, The Register 2010-02-01
The Central Intelligence Agency, PayPal, and hundreds of other organizations are under an unexplained assault that's bombarding their websites with millions of compute-intensive requests.
The "massive" flood of requests is made over the websites' SSL, or secure-sockets layer, port, causing them to consume more resources than normal connections, according to researchers at Shadowserver Foundation, a volunteer security collective. The torrent started about a week ago and appears to be caused by recent changes made to a botnet known as Pushdo.
"What do I mean by massive? I mean you are likely seeing an unexpected increase in traffic by several million hits spread out across several hundred thousand IP addresses," Shadowserver' Steven Adair wrote. "This might be a big deal if you're used to only getting a few hundred or thousands of hits a day or you don't have unlimited bandwidth."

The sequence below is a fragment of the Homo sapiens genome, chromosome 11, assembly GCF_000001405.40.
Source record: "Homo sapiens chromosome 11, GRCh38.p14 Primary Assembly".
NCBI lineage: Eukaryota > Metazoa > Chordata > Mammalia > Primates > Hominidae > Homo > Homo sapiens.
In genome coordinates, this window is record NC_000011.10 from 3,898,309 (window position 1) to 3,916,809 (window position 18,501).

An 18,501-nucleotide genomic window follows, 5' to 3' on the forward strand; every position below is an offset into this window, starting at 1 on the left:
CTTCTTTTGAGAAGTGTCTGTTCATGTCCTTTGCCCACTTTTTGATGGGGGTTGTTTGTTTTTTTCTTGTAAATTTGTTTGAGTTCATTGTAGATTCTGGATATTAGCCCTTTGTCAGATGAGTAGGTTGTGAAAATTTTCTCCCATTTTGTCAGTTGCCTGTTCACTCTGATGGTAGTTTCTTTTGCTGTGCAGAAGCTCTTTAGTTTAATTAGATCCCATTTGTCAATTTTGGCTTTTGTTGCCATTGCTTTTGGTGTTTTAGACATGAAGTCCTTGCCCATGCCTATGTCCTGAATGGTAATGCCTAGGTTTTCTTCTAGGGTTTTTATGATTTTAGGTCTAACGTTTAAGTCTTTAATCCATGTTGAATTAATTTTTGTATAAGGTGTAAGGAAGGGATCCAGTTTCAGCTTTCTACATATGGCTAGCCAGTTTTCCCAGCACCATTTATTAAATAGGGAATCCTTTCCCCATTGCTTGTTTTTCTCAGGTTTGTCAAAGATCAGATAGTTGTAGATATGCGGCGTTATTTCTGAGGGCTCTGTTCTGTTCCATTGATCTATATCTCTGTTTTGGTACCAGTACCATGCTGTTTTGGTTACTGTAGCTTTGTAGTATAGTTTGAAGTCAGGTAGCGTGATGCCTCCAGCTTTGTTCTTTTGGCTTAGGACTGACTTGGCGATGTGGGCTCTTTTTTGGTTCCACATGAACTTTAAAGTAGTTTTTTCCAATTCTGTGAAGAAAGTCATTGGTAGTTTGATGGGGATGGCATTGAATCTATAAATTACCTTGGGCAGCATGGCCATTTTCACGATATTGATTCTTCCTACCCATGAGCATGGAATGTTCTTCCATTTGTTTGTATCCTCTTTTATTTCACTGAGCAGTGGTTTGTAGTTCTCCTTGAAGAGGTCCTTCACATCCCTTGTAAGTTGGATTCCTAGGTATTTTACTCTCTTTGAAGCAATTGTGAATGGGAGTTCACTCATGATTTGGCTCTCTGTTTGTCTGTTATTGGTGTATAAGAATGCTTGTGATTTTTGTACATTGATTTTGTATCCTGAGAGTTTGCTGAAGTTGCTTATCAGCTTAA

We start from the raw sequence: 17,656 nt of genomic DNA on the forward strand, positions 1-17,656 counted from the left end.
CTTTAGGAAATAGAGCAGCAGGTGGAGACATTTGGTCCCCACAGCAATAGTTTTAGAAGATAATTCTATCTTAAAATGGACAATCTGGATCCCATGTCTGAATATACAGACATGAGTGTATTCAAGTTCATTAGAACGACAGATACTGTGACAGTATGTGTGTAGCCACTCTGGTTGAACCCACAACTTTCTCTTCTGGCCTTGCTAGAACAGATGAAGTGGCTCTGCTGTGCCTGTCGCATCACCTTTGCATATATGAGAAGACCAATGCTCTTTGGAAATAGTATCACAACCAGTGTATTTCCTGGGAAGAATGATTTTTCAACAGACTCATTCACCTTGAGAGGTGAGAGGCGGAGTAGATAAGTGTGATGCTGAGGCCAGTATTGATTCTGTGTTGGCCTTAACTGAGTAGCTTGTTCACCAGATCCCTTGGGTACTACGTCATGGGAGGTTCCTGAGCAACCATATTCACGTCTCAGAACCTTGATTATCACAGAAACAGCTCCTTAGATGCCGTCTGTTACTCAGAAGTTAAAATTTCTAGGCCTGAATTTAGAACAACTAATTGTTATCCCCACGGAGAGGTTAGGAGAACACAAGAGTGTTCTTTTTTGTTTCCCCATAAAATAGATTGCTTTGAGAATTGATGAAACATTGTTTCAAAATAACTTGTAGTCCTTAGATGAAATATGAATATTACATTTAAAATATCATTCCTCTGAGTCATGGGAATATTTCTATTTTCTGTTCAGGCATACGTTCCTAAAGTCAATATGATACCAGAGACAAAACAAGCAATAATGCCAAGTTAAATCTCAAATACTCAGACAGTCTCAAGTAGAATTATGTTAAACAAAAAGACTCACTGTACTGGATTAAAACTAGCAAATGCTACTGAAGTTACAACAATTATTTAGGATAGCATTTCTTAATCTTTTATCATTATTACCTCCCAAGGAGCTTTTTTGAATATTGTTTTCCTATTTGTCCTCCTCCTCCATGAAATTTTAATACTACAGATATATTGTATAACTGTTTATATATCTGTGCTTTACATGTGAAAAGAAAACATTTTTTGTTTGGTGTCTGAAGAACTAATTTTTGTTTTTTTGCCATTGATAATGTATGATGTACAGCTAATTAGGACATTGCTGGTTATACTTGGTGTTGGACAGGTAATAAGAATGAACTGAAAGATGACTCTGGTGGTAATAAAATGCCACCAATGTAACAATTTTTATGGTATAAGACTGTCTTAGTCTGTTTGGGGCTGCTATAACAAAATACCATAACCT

Shadowserver has identified 315 websites that are the recipients of the SSL assault. In addition to cia.gov and paypal.com, other sites include yahoo.com, americanexpress.com, and sans.org.
It's not clear why Pushdo has unleashed the torrent. Infected PCs appear to initiate the SSL connections, along with a bit of junk, disconnect and then repeat the cycle. They don't request any resources from the website or do anything else.
"We find it hard to believe this much activity would be used to make the bots blend in with normal traffic, but at the same time it doesn't quite look like a DDoS either," Adair wrote.
Security mavens aren't sure what targeted sites can do to thwart the attacks. Changing IP addresses may provide a temporary reprieve. Adair asks those with better mitigation techniques to contact him. The Shadowserver advisory is here.
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